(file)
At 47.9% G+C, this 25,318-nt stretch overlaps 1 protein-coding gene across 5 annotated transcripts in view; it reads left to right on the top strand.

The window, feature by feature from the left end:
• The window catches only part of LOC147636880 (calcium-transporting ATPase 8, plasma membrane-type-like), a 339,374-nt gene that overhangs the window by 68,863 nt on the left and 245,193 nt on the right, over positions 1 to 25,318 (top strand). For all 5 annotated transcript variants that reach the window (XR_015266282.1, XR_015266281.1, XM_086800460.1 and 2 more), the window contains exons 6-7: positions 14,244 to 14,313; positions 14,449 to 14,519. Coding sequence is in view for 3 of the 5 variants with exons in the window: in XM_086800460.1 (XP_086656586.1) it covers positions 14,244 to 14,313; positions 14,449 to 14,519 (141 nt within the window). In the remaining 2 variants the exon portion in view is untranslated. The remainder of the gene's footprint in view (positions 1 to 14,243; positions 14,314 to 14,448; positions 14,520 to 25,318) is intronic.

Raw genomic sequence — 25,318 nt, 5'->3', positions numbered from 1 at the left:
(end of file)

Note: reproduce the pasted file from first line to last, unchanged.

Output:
At 47.9% G+C, this 25,318-nt stretch overlaps 1 protein-coding gene across 5 annotated transcripts in view; it reads left to right on the top strand.

The window, feature by feature from the left end:
• The window catches only part of LOC147636880 (calcium-transporting ATPase 8, plasma membrane-type-like), a 339,374-nt gene that overhangs the window by 68,863 nt on the left and 245,193 nt on the right, over positions 1 to 25,318 (top strand). For all 5 annotated transcript variants that reach the window (XR_015266282.1, XR_015266281.1, XM_086800460.1 and 2 more), the window contains exons 6-7: positions 14,244 to 14,313; positions 14,449 to 14,519. Coding sequence is in view for 3 of the 5 variants with exons in the window: in XM_086800460.1 (XP_086656586.1) it covers positions 14,244 to 14,313; positions 14,449 to 14,519 (141 nt within the window). In the remaining 2 variants the exon portion in view is untranslated. The remainder of the gene's footprint in view (positions 1 to 14,243; positions 14,314 to 14,448; positions 14,520 to 25,318) is intronic.

Raw genomic sequence — 25,318 nt, 5'->3', positions numbered from 1 at the left: